Kristen Bell recently admitted to a lifelong struggle with depression and anxiety, but that was only the first step in her desire to open up about her own struggles with mental illness. Like many of those suffering from one or another mental illness, Ms. Bell wants to build awareness and remove the stigma associated with depression, anxiety, and other forms of mental illness. Kristen just recently took another step in that direction by penning an open and honest essay about her struggles with depression for Motto.
House Of Lies Star Kristen Bell No Longer Wants To Keep Quiet About Depression And Anxiety
Kristen reveals that her mother also suffered from depression and that, at age 18, her mom sat her down to make sure she knew that she had options, should she ever experience depression herself.
“If there ever comes a time where you feel like a dark cloud is following you, you can get help,” Bell’s mother told her. “You can talk to me, talk to a therapist, talk to doctor. I want you to know that there are options.”
Kristen says that the time did come, when her normally happy and bright personality was overshadowed by the dark, negative influences of depression. Ms. Bell says that, if not for her mother’s words of advice, she might have become much more lost in college, not knowing that there were people out there to turn to for help. Kristen points out that, even today, people don’t talk about depression or mental illness, so, if not for her mom, the Bad Moms actress might never have even had a name for the illness afflicting her.
In turn, Bell kept quiet about her own struggle with depression, keeping it hidden even from those closest to her, but, after keeping silent through the first 15 years of her career, Kristen is opening up about the need to talk about mental illness.
Kristen Bell Says Depression Is More Than Just Having A Bad Day
In her essay, Kristen talks about the stigma surrounding depression and mental illness, adding that she finds no reason for society’s ignorance when it comes to these illnesses, particularly because they can affect anyone at anytime. She says depression is more than having a bad day or needing a hug to feel better, but, instead, is a completely debilitating, all-consuming condition that cripples nearly 20 percent of society.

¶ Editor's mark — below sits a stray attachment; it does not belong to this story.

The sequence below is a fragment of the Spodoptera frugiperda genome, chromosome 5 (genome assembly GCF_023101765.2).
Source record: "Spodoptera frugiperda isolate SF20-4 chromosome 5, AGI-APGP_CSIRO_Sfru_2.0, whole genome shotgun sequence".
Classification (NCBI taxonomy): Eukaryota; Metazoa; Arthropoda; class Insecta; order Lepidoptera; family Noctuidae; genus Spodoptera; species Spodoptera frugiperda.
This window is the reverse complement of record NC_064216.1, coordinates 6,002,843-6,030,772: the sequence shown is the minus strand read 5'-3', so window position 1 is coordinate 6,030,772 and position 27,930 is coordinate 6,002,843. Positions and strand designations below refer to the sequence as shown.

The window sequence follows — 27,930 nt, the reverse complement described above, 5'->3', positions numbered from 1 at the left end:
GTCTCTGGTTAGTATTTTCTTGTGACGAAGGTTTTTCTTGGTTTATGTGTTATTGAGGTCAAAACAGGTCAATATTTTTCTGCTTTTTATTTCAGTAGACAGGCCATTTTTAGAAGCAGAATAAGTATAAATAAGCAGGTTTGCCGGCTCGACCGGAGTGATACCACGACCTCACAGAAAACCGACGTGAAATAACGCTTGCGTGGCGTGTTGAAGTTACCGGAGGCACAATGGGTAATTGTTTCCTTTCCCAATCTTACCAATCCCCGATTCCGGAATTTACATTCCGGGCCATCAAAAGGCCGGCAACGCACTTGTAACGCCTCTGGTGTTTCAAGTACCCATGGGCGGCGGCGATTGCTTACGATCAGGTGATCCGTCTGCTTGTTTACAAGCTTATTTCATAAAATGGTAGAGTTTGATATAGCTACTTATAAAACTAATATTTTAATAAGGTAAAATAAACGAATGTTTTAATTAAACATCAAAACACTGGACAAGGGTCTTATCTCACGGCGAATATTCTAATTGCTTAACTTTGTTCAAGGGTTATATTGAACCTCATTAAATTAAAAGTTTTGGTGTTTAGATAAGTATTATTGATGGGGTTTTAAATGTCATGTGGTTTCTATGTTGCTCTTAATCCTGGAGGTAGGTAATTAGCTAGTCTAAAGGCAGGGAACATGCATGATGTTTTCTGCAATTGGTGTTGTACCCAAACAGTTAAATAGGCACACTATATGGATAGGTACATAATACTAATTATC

“I felt worthless, like I had nothing to offer, like I was a failure,” Kristen Bell writes in describing her experience with depression. “Now, after seeking help, I can see that those thoughts, of course, couldn’t have been more wrong. It’s important for me to be candid about this so people in a similar situation can realize that they are not worthless and that they do have something to offer. We all do.”
Ms. Bell says that going in for a mental health check up should be as regular and as routine as seeing a doctor or dentist for physical check-ups. Kristen points out that describing an ailment to a friend almost always results in that friend recommending a visit to the doctor, but that same friend might not be likely to offer similar advice, where mental ailments are concerned.
“…if you tell a friend you’re feeling depressed, he will be scared or reluctant to give you that same advice. You know what? I’m over it.”
Kristen acknowledges that society tends to judge people for their vulnerabilities, but she adds that there’s nothing weak about battling mental illness. Ms. Bell describes depression and mental illness as having a harder time living in your brain than most other people and she stresses the point that those who do suffer from mental illness are never alone. Bell urges a visit to a mental health professional, because they’re trained to offer the patient options for dealing with their particular ailment.
In closing her essay, Ms. Bell seeks to encourage others to seek help and to negate the stigma surrounding mental illness by talking openly about it. Kristen ends her essay with a message of hope.
“We’re all on team human here, and let’s be honest—it’s not an easy team to be on. It’s stressful and taxing and worrisome, but it’s also fulfilling and beautiful and bright. In order for all of us to experience the full breadth of team human, we have to communicate. Talking about how you’re feeling is the first step to helping yourself. Depression is a problem that actually has so many solutions. Let’s work together to find those solutions for each other and cast some light on a dark situation.”
[Image by Slaven Vlasic/Getty Images]